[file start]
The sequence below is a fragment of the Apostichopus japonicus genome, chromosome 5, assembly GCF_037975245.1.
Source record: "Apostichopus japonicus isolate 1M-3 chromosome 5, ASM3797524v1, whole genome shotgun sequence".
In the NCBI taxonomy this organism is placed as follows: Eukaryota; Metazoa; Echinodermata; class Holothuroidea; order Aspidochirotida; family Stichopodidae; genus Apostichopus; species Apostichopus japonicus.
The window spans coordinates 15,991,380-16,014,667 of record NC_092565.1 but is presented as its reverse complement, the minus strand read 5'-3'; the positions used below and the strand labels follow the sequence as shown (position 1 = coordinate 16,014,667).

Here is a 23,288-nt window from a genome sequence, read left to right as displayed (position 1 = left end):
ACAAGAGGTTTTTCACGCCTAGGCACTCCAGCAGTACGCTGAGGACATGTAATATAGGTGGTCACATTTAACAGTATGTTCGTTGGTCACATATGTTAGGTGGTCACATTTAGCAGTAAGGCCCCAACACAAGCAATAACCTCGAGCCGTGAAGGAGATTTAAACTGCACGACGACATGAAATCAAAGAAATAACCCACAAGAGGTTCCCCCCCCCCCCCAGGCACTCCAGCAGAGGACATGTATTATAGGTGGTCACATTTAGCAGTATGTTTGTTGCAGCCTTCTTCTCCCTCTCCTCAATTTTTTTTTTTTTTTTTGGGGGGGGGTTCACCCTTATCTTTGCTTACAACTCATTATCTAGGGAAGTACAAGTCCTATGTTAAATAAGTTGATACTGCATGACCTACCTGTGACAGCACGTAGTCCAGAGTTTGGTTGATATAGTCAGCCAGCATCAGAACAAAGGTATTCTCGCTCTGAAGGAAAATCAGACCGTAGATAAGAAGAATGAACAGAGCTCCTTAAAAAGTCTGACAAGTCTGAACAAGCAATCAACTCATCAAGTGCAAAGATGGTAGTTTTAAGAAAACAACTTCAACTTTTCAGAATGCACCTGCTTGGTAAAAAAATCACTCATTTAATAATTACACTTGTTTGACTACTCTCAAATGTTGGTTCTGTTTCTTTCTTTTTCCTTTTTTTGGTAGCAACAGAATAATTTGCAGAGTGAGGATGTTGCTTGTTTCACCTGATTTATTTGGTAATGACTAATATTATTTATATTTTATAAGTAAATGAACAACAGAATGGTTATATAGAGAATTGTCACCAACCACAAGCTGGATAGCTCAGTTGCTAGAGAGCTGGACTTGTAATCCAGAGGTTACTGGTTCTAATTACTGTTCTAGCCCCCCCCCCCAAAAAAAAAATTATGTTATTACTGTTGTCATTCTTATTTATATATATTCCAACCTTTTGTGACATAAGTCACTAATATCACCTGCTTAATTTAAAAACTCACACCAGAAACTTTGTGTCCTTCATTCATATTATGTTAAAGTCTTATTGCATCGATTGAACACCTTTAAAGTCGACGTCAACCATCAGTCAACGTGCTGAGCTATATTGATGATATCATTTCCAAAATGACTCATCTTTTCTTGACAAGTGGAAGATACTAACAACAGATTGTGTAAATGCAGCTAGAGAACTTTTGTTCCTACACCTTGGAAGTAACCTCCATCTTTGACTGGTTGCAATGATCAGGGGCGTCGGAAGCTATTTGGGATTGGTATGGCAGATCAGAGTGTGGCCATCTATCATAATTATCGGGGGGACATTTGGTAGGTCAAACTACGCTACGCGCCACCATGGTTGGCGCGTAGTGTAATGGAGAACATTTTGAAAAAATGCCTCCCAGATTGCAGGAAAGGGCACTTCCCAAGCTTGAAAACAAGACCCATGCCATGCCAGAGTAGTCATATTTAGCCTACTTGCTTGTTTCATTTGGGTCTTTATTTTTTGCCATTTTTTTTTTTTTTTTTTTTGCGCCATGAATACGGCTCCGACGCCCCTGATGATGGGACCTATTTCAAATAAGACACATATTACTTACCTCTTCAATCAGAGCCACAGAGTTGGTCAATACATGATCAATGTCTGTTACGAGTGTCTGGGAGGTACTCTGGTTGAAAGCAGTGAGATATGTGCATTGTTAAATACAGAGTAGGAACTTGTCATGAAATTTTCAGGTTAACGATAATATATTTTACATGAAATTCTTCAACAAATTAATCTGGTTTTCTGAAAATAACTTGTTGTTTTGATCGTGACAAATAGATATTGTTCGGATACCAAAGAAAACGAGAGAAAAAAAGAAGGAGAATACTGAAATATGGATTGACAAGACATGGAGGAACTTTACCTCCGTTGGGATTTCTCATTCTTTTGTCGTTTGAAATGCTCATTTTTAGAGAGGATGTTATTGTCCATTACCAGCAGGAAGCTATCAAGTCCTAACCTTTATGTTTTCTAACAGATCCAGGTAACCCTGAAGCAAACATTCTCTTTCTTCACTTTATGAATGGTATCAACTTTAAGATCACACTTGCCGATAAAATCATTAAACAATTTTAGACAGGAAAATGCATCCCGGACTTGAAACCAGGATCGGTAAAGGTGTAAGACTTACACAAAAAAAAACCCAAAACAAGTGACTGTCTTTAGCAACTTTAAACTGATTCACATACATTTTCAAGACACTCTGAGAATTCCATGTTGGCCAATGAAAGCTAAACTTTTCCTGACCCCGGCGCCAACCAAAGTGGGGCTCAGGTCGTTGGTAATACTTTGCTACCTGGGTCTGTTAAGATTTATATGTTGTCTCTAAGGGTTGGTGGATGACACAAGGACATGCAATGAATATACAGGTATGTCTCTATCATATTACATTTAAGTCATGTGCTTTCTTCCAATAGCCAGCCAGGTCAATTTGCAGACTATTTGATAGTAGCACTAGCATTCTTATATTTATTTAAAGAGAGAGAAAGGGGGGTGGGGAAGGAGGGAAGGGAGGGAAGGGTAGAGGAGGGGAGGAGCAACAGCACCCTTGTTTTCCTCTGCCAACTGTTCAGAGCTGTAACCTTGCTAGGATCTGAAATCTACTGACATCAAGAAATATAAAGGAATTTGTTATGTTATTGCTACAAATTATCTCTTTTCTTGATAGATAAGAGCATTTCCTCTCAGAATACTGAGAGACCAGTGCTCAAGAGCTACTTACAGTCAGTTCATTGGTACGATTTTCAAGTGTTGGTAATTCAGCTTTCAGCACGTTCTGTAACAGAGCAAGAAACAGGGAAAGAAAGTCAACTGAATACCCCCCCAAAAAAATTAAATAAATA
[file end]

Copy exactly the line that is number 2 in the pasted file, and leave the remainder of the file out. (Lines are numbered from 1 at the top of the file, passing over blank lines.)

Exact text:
Source record: "Apostichopus japonicus isolate 1M-3 chromosome 5, ASM3797524v1, whole genome shotgun sequence".